Vigo effortlessly interweaves the children’s gaiety and inclination for mischief with more serious incidents of injustice at the school. And the tone is always light, even as events seem to be heading towards their inexorable conclusion: large-scale rebellion. He does this by depicting the authority figures as rather pathetic. The clearest example is the headmaster, played by a thickly bearded dwarf with a high-pitched voice who stores his bowler hat under a glass dome. The contrast between his high position in the school hierarchy and the lowly way in which he is represented is so stark it is all but certain to elicit laughter from the viewer.

The tall, gangly apparently mute housemaster, Beanpole, who steals from the children and is generally odious, cuts another comical figure. Huguet makes a drawing of him by hand, which comes to life and turns into an animation of a stick-figure Napoleon Bonaparte. Earlier in this same classroom scene, a boy tossed a ball into the air before a jump cut made it disappear in mid-air. These are very brief, arguably inconsequential moments for the narrative, but they do add a level of playfulness that borders on magical realism.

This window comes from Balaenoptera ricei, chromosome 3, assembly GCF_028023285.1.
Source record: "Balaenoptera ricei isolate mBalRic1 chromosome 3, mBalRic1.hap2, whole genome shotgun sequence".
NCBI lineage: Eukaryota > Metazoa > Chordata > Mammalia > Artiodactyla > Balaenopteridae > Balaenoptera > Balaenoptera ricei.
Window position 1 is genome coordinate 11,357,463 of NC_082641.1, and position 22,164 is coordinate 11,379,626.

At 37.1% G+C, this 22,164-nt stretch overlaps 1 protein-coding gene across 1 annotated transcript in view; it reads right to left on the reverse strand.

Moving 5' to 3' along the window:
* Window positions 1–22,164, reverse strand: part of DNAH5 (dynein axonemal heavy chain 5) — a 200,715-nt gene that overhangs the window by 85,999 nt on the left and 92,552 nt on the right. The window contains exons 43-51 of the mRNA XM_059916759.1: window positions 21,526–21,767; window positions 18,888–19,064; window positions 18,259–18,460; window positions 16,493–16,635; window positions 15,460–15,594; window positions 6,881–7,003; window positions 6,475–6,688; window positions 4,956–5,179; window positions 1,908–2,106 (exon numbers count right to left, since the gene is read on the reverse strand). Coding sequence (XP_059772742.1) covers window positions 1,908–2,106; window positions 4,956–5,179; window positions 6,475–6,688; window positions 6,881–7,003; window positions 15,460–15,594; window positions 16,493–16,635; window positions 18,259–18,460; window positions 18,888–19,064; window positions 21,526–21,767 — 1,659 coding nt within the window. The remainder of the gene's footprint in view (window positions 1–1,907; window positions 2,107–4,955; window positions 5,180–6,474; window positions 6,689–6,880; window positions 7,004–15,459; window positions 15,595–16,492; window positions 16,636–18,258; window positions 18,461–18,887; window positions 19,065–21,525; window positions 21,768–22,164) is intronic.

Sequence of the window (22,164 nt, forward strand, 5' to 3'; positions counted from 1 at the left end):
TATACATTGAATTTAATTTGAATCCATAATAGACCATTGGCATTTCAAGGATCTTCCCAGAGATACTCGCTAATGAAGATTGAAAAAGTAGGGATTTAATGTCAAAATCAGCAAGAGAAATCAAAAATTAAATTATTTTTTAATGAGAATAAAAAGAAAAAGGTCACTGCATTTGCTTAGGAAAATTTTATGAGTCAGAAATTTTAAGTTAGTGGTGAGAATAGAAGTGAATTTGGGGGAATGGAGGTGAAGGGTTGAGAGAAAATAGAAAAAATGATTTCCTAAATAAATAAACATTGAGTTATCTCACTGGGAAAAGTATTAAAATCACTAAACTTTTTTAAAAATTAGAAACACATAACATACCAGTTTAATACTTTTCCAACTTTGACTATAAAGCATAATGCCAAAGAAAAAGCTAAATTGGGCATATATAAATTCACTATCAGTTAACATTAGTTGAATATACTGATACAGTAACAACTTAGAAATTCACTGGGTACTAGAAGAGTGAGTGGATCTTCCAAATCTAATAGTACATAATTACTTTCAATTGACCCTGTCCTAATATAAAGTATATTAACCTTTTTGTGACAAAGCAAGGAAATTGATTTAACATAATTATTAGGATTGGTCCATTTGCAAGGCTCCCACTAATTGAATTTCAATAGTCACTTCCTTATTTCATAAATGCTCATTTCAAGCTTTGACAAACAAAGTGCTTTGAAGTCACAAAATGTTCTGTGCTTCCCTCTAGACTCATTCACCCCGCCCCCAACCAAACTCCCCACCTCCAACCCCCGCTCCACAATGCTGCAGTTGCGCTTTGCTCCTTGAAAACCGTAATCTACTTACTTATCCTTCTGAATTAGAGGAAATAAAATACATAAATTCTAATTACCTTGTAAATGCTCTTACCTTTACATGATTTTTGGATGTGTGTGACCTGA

The most famous scene, however, is the late-night pillow fight that precedes the climactic uprising. Using slow motion and producing a kind of indoor snowfall with purely conventional means (feathers), Vigo demonstrates his skill at turning the mundane into something enchanting, fashioning beauty out of childhood rebellion. This scene has been reproduced in a group of films as distinct as Fanny and Alexander and Billy Elliot, and there is no question Zero for Conduct influenced the depiction of school episodes involving Antoine Doinel, the school-flunking central character in François Truffaut’s début feature, The 400 Blows.

Although it is more a collection of well-staged fragments rather than an elegantly maturing narrative, Zero for Conduct is a kind of magic. Filled with anger at authority figures, it also hurls its derision at and cuts them down to size by using a novel approach to realism that seeks to break free and soar towards the skies: poetic realism.